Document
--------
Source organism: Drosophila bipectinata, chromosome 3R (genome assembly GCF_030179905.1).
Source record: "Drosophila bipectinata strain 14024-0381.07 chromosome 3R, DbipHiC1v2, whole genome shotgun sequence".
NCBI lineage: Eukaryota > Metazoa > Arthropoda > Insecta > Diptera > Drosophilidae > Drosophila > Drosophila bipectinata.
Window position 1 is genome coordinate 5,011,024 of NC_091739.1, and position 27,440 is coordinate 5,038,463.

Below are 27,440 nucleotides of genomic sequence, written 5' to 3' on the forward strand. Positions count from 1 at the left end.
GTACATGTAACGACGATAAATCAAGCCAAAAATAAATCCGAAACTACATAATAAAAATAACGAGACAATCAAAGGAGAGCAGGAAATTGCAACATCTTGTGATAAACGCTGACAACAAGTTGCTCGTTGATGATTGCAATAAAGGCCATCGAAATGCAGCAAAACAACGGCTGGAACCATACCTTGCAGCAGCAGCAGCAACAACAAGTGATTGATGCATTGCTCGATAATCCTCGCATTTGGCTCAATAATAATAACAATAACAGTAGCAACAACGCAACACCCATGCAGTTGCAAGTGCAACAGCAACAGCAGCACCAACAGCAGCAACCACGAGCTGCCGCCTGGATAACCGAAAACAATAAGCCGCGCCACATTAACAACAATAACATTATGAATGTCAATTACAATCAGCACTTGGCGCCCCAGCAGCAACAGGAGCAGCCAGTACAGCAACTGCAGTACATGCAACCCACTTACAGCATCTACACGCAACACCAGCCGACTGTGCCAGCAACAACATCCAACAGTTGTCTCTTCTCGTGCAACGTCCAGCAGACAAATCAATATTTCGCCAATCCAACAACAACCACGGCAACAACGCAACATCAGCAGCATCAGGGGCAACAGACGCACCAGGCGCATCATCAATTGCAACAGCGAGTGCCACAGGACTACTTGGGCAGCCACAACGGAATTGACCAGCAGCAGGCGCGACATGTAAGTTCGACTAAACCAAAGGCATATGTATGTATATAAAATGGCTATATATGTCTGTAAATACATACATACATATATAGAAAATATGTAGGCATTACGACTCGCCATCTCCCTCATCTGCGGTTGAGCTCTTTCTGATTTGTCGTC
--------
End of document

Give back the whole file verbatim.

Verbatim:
Source organism: Drosophila bipectinata, chromosome 3R (genome assembly GCF_030179905.1).
Source record: "Drosophila bipectinata strain 14024-0381.07 chromosome 3R, DbipHiC1v2, whole genome shotgun sequence".
NCBI lineage: Eukaryota > Metazoa > Arthropoda > Insecta > Diptera > Drosophilidae > Drosophila > Drosophila bipectinata.
Window position 1 is genome coordinate 5,011,024 of NC_091739.1, and position 27,440 is coordinate 5,038,463.

Below are 27,440 nucleotides of genomic sequence, written 5' to 3' on the forward strand. Positions count from 1 at the left end.
GTACATGTAACGACGATAAATCAAGCCAAAAATAAATCCGAAACTACATAATAAAAATAACGAGACAATCAAAGGAGAGCAGGAAATTGCAACATCTTGTGATAAACGCTGACAACAAGTTGCTCGTTGATGATTGCAATAAAGGCCATCGAAATGCAGCAAAACAACGGCTGGAACCATACCTTGCAGCAGCAGCAGCAACAACAAGTGATTGATGCATTGCTCGATAATCCTCGCATTTGGCTCAATAATAATAACAATAACAGTAGCAACAACGCAACACCCATGCAGTTGCAAGTGCAACAGCAACAGCAGCACCAACAGCAGCAACCACGAGCTGCCGCCTGGATAACCGAAAACAATAAGCCGCGCCACATTAACAACAATAACATTATGAATGTCAATTACAATCAGCACTTGGCGCCCCAGCAGCAACAGGAGCAGCCAGTACAGCAACTGCAGTACATGCAACCCACTTACAGCATCTACACGCAACACCAGCCGACTGTGCCAGCAACAACATCCAACAGTTGTCTCTTCTCGTGCAACGTCCAGCAGACAAATCAATATTTCGCCAATCCAACAACAACCACGGCAACAACGCAACATCAGCAGCATCAGGGGCAACAGACGCACCAGGCGCATCATCAATTGCAACAGCGAGTGCCACAGGACTACTTGGGCAGCCACAACGGAATTGACCAGCAGCAGGCGCGACATGTAAGTTCGACTAAACCAAAGGCATATGTATGTATATAAAATGGCTATATATGTCTGTAAATACATACATACATATATAGAAAATATGTAGGCATTACGACTCGCCATCTCCCTCATCTGCGGTTGAGCTCTTTCTGATTTGTCGTC